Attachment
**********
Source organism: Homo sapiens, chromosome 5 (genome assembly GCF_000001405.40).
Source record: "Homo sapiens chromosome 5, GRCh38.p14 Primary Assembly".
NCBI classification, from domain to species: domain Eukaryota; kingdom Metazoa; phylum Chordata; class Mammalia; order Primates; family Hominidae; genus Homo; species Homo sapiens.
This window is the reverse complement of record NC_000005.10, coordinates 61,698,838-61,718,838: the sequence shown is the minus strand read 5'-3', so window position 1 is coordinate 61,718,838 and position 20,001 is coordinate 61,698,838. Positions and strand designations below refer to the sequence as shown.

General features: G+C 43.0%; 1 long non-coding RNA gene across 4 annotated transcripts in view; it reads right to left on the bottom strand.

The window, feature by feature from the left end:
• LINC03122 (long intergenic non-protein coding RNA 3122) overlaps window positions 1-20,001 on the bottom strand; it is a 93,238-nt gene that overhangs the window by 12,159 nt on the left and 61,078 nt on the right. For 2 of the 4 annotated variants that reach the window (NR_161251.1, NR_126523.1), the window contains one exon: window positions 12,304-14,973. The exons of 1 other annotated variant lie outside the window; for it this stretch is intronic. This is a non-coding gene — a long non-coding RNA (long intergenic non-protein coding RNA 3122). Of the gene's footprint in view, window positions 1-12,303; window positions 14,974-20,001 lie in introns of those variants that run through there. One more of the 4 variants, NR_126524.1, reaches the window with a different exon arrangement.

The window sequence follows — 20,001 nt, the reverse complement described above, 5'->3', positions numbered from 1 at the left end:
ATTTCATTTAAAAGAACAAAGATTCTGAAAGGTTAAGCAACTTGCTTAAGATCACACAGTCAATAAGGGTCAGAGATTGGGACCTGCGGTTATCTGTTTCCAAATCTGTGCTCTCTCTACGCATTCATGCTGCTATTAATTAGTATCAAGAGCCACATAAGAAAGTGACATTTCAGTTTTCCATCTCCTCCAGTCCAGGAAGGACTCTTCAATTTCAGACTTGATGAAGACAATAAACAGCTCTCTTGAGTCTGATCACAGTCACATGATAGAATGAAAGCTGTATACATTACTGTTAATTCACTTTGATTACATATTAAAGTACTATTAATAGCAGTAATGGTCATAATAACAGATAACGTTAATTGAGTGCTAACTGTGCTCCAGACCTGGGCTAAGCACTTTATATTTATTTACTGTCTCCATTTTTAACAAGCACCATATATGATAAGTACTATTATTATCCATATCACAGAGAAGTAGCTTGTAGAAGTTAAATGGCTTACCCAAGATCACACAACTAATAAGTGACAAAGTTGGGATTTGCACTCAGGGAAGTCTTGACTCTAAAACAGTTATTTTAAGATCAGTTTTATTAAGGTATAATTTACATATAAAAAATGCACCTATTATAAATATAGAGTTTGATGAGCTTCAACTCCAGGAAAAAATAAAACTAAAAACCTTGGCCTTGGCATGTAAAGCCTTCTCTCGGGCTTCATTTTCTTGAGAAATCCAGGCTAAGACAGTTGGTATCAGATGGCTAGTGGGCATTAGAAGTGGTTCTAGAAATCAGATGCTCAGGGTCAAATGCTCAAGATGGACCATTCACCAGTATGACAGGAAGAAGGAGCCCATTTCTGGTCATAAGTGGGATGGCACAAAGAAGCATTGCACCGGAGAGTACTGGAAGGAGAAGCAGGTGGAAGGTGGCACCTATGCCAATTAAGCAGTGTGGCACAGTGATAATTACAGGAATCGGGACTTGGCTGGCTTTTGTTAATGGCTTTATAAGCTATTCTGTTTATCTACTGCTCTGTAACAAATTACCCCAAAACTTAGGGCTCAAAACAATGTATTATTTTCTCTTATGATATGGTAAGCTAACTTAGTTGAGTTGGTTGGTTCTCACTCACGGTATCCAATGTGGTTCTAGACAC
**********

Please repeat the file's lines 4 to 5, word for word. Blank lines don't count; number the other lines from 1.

This window is the reverse complement of record NC_000005.10, coordinates 61,698,838-61,718,838: the sequence shown is the minus strand read 5'-3', so window position 1 is coordinate 61,718,838 and position 20,001 is coordinate 61,698,838. Positions and strand designations below refer to the sequence as shown.

General features: G+C 43.0%; 1 long non-coding RNA gene across 4 annotated transcripts in view; it reads right to left on the bottom strand.